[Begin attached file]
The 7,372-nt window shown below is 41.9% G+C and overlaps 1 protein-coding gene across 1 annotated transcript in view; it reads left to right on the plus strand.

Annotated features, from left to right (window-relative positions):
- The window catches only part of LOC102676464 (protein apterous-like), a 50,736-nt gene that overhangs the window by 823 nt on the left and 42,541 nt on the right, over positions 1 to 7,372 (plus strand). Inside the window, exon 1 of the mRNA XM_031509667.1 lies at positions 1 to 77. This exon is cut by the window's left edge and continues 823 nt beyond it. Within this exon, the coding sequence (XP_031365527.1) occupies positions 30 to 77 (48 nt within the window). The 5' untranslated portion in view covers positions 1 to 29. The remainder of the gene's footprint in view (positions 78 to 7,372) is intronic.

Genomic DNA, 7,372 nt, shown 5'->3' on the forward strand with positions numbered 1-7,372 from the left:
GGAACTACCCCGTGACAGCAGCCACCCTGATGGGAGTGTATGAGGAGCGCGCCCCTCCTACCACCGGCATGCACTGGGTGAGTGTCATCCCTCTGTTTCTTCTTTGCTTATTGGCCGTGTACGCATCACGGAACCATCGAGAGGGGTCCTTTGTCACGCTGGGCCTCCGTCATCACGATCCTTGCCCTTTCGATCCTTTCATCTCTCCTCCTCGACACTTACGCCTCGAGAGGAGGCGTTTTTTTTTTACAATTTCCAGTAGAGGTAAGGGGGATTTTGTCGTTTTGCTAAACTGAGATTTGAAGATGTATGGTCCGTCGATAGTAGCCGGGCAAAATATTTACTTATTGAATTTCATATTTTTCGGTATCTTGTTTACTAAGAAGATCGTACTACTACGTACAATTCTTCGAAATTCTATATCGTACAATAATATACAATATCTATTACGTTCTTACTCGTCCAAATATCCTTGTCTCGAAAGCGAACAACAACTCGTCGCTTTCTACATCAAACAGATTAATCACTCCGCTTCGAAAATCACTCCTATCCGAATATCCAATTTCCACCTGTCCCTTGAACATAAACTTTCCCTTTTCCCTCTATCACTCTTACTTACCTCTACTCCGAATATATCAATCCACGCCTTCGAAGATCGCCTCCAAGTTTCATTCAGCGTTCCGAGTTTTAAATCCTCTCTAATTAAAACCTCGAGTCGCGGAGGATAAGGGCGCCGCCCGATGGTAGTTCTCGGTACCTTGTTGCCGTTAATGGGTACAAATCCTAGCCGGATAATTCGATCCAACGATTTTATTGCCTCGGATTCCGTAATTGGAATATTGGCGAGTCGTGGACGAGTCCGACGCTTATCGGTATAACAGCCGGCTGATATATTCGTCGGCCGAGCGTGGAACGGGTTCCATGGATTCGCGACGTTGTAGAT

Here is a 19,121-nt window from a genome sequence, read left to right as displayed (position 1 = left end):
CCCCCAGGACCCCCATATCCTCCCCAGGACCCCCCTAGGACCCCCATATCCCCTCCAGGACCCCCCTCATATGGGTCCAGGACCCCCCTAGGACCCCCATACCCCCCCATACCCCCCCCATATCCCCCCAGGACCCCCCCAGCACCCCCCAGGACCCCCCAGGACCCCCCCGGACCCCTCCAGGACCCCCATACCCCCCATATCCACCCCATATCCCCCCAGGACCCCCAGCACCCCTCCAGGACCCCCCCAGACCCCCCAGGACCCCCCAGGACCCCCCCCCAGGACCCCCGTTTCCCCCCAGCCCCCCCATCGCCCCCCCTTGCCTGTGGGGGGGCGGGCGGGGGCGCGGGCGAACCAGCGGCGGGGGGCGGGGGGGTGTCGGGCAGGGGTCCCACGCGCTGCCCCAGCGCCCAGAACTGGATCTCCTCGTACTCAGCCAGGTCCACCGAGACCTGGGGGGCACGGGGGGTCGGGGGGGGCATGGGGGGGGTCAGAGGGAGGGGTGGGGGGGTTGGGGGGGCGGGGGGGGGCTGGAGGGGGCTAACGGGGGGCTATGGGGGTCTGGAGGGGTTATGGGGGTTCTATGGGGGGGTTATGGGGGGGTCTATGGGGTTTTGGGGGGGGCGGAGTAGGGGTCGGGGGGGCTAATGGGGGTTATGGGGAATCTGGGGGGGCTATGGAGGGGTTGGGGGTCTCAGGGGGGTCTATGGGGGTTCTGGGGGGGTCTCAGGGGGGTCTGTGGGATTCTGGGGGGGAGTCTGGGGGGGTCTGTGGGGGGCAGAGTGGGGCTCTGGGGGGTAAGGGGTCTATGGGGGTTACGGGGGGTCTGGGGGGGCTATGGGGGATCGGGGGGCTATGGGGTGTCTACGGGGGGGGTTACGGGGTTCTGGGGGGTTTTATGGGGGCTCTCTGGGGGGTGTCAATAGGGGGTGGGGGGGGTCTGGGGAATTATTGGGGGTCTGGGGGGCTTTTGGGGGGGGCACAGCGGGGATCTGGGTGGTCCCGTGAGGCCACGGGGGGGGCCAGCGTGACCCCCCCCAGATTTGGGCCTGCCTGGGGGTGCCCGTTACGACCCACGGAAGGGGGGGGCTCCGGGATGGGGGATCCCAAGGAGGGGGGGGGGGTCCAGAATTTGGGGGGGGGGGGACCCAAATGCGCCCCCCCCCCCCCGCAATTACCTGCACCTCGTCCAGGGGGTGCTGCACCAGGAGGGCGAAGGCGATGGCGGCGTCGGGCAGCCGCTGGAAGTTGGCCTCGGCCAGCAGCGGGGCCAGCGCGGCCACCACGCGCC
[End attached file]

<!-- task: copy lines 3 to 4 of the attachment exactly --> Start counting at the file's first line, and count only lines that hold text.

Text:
- The window catches only part of LOC102676464 (protein apterous-like), a 50,736-nt gene that overhangs the window by 823 nt on the left and 42,541 nt on the right, over positions 1 to 7,372 (plus strand). Inside the window, exon 1 of the mRNA XM_031509667.1 lies at positions 1 to 77. This exon is cut by the window's left edge and continues 823 nt beyond it. Within this exon, the coding sequence (XP_031365527.1) occupies positions 30 to 77 (48 nt within the window). The 5' untranslated portion in view covers positions 1 to 29. The remainder of the gene's footprint in view (positions 78 to 7,372) is intronic.

Genomic DNA, 7,372 nt, shown 5'->3' on the forward strand with positions numbered 1-7,372 from the left: